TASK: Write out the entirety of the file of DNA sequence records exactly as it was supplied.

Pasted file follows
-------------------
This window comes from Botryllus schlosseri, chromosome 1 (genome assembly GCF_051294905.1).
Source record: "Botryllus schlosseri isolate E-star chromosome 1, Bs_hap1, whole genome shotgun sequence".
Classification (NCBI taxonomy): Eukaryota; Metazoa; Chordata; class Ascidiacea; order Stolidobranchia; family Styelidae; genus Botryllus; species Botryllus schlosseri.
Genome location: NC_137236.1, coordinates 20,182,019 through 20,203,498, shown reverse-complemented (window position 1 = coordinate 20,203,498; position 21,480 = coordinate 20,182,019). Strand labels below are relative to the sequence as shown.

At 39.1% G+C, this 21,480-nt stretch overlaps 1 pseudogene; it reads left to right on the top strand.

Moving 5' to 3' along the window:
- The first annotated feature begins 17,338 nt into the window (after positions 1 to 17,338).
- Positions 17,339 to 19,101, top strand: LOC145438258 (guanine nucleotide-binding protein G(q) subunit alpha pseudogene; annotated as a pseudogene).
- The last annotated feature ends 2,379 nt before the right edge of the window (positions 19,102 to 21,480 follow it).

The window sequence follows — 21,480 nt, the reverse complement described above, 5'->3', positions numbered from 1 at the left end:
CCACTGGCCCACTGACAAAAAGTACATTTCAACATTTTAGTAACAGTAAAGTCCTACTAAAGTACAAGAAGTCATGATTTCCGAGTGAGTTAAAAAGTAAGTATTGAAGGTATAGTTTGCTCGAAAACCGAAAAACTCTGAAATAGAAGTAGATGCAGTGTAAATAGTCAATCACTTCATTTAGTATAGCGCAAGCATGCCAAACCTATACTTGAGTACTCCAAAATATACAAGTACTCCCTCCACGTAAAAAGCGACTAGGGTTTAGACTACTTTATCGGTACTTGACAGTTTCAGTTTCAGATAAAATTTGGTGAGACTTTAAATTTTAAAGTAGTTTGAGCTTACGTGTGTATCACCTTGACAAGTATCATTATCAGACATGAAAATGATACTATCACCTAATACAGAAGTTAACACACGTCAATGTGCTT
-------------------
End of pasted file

This window comes from Botryllus schlosseri, chromosome 1 (genome assembly GCF_051294905.1).
Source record: "Botryllus schlosseri isolate E-star chromosome 1, Bs_hap1, whole genome shotgun sequence".
Classification (NCBI taxonomy): Eukaryota; Metazoa; Chordata; class Ascidiacea; order Stolidobranchia; family Styelidae; genus Botryllus; species Botryllus schlosseri.
Genome location: NC_137236.1, coordinates 20,182,019 through 20,203,498, shown reverse-complemented (window position 1 = coordinate 20,203,498; position 21,480 = coordinate 20,182,019). Strand labels below are relative to the sequence as shown.

At 39.1% G+C, this 21,480-nt stretch overlaps 1 pseudogene; it reads left to right on the top strand.

Moving 5' to 3' along the window:
- The first annotated feature begins 17,338 nt into the window (after positions 1 to 17,338).
- Positions 17,339 to 19,101, top strand: LOC145438258 (guanine nucleotide-binding protein G(q) subunit alpha pseudogene; annotated as a pseudogene).
- The last annotated feature ends 2,379 nt before the right edge of the window (positions 19,102 to 21,480 follow it).

The window sequence follows — 21,480 nt, the reverse complement described above, 5'->3', positions numbered from 1 at the left end:
CCACTGGCCCACTGACAAAAAGTACATTTCAACATTTTAGTAACAGTAAAGTCCTACTAAAGTACAAGAAGTCATGATTTCCGAGTGAGTTAAAAAGTAAGTATTGAAGGTATAGTTTGCTCGAAAACCGAAAAACTCTGAAATAGAAGTAGATGCAGTGTAAATAGTCAATCACTTCATTTAGTATAGCGCAAGCATGCCAAACCTATACTTGAGTACTCCAAAATATACAAGTACTCCCTCCACGTAAAAAGCGACTAGGGTTTAGACTACTTTATCGGTACTTGACAGTTTCAGTTTCAGATAAAATTTGGTGAGACTTTAAATTTTAAAGTAGTTTGAGCTTACGTGTGTATCACCTTGACAAGTATCATTATCAGACATGAAAATGATACTATCACCTAATACAGAAGTTAACACACGTCAATGTGCTT